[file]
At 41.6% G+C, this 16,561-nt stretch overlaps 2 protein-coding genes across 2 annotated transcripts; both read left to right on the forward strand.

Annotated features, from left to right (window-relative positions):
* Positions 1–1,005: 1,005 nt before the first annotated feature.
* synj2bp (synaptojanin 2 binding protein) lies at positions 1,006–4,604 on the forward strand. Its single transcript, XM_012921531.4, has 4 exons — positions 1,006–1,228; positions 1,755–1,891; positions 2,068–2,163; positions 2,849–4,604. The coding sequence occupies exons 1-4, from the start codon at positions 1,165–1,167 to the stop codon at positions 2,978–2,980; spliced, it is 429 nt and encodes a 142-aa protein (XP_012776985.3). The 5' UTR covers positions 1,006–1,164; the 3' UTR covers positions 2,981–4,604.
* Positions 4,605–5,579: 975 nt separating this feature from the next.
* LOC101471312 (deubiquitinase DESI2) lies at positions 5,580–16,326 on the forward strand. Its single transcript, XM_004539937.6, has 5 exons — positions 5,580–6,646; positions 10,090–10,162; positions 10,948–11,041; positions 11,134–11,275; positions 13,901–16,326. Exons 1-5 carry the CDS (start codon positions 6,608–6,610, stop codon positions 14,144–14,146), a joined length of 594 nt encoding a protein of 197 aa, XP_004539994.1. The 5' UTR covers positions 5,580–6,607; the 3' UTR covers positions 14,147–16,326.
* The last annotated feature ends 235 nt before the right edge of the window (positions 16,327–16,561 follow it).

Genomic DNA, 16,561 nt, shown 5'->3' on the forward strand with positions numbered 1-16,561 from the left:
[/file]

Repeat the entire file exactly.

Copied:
At 41.6% G+C, this 16,561-nt stretch overlaps 2 protein-coding genes across 2 annotated transcripts; both read left to right on the forward strand.

Annotated features, from left to right (window-relative positions):
* Positions 1–1,005: 1,005 nt before the first annotated feature.
* synj2bp (synaptojanin 2 binding protein) lies at positions 1,006–4,604 on the forward strand. Its single transcript, XM_012921531.4, has 4 exons — positions 1,006–1,228; positions 1,755–1,891; positions 2,068–2,163; positions 2,849–4,604. The coding sequence occupies exons 1-4, from the start codon at positions 1,165–1,167 to the stop codon at positions 2,978–2,980; spliced, it is 429 nt and encodes a 142-aa protein (XP_012776985.3). The 5' UTR covers positions 1,006–1,164; the 3' UTR covers positions 2,981–4,604.
* Positions 4,605–5,579: 975 nt separating this feature from the next.
* LOC101471312 (deubiquitinase DESI2) lies at positions 5,580–16,326 on the forward strand. Its single transcript, XM_004539937.6, has 5 exons — positions 5,580–6,646; positions 10,090–10,162; positions 10,948–11,041; positions 11,134–11,275; positions 13,901–16,326. Exons 1-5 carry the CDS (start codon positions 6,608–6,610, stop codon positions 14,144–14,146), a joined length of 594 nt encoding a protein of 197 aa, XP_004539994.1. The 5' UTR covers positions 5,580–6,607; the 3' UTR covers positions 14,147–16,326.
* The last annotated feature ends 235 nt before the right edge of the window (positions 16,327–16,561 follow it).

Genomic DNA, 16,561 nt, shown 5'->3' on the forward strand with positions numbered 1-16,561 from the left: